From a green chemistry perspective, cryogrinding of cellulose fibers conducted under mild conditions is introduced as a rapid, facile, and scalable methodology for the mechanochemical synthesis of cellulose nanocrystals. Traditionally, they are synthesized in a solution using acid/oxidation-based methods in a multi-stage process. This work presents a method for the production of hairy carboxylated nanocrystalline cellulose (HNC) through a mechanochemical process from wood kraft pulp, using two different procedures: (1) dry-cryogrinding (HNC-1 and HNC-2), and (2) cryogrinding with mono-chloroacetate (MCA) under alkaline conditions (HNC-10 and HNC-40). Solid carbon-13 NMR and FTIR spectroscopy proved the presence of carboxyl groups on the nanoparticles. XRD shows that HNC-1 and HNC-2 corresponded to the type I allomorph of cellulose while HNC-10 and HNC-40 corresponded to cellulose II. The crystallinity of nanocelluloses decreases with increasing milling time. HNC nanoparticles produced by cryogrinding are electrosterically stable due to the presence of both protruding chains (“hairs”) and anionic charges, as confirmed by DLS. All HNC particles produced by cryogrinding are rod-shaped with a similar diameter, but HNC-1 and HNC-2 particles are about three times longer than HNC-10 and HNC-40. The unique molecular and crystal structure of the produced HNCs may be important for subsequent chemical modification and developing new applications.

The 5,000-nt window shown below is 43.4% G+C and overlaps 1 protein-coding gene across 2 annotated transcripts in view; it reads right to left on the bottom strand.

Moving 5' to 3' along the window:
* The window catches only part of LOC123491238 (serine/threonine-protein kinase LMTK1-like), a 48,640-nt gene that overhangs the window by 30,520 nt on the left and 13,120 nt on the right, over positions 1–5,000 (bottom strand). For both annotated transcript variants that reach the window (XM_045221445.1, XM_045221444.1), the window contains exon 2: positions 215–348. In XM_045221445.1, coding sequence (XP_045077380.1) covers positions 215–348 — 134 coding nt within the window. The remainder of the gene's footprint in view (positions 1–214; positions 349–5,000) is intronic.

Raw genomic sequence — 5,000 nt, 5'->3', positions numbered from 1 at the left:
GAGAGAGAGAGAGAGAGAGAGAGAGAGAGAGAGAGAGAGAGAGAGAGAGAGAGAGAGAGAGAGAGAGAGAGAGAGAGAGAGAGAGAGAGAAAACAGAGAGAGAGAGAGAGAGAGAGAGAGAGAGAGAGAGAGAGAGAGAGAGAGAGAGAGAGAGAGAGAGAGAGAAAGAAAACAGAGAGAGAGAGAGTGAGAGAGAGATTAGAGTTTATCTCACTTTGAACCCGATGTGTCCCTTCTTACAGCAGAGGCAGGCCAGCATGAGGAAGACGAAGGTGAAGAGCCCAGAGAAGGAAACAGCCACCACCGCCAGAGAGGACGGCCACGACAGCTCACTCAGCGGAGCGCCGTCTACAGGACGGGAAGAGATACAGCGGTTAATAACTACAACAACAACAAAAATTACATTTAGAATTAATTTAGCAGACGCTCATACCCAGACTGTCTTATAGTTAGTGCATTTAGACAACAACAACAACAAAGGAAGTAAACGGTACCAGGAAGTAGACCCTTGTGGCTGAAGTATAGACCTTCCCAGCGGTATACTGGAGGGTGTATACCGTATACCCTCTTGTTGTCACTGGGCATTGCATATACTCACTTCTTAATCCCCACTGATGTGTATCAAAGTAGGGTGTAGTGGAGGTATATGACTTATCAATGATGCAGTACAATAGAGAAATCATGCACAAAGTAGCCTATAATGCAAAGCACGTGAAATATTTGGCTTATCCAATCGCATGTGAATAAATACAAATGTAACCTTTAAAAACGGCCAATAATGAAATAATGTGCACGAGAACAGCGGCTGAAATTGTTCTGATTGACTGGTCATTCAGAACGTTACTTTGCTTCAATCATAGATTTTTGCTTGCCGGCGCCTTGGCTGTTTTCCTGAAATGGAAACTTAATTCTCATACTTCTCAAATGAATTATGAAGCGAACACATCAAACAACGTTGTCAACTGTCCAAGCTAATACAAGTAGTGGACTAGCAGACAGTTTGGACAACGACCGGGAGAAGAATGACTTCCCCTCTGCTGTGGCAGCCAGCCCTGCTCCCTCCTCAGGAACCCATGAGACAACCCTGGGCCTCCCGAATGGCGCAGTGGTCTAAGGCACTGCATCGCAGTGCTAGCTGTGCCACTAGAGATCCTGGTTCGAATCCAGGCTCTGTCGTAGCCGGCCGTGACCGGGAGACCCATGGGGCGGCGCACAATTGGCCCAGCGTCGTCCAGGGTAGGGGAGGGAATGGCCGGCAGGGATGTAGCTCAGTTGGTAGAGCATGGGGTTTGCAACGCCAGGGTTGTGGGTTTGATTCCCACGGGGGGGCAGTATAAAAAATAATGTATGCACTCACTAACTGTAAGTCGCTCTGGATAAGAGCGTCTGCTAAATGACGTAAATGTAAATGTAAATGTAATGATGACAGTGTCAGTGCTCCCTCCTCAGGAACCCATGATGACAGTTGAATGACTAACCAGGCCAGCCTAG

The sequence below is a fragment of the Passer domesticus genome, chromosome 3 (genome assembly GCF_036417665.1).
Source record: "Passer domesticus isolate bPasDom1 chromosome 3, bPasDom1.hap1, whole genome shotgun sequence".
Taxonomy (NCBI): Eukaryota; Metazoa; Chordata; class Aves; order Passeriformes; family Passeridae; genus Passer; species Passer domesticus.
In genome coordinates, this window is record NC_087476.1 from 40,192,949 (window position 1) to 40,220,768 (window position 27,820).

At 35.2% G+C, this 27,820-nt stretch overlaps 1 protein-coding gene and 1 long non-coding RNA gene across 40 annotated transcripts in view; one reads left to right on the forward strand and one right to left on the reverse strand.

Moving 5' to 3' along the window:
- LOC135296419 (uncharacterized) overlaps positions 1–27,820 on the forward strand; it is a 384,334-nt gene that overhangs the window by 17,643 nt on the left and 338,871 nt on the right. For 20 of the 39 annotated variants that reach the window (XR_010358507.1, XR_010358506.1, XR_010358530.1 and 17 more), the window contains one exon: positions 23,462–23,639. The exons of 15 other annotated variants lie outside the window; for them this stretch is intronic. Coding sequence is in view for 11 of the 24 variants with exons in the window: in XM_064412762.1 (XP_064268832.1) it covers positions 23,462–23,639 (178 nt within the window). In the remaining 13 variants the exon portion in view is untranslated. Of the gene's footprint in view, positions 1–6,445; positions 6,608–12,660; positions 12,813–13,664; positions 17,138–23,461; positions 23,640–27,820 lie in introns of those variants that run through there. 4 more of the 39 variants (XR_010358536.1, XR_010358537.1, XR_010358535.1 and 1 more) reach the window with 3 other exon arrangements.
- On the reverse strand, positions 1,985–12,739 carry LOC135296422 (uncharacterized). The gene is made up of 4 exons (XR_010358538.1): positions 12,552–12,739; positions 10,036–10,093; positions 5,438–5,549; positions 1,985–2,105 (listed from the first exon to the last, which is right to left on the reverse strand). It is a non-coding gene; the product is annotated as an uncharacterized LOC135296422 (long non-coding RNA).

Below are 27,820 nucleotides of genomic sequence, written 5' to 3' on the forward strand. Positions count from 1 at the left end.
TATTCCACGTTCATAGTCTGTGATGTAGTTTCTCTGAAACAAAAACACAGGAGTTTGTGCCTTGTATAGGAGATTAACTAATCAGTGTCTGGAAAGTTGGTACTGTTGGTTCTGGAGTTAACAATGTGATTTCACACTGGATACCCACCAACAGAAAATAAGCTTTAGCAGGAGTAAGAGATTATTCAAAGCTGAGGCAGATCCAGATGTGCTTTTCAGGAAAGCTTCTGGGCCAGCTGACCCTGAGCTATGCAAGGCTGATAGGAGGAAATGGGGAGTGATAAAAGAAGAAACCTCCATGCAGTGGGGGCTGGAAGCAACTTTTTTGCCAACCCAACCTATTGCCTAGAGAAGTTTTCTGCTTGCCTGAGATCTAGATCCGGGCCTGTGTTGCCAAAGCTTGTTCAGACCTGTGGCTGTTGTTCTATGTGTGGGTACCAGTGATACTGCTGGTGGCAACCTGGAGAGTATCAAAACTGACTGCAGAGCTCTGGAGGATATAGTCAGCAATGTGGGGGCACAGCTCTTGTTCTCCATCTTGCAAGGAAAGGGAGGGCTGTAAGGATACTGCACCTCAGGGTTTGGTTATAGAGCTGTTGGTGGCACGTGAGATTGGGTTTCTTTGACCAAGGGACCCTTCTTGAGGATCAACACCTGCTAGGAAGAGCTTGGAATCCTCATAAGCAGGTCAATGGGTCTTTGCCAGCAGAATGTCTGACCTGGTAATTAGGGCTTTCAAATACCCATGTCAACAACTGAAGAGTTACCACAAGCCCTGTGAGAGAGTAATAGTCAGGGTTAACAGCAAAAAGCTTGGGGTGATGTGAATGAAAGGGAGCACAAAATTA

- Hairy nanocrystalline cellulose
- Solid-state synthesis
- Surface modification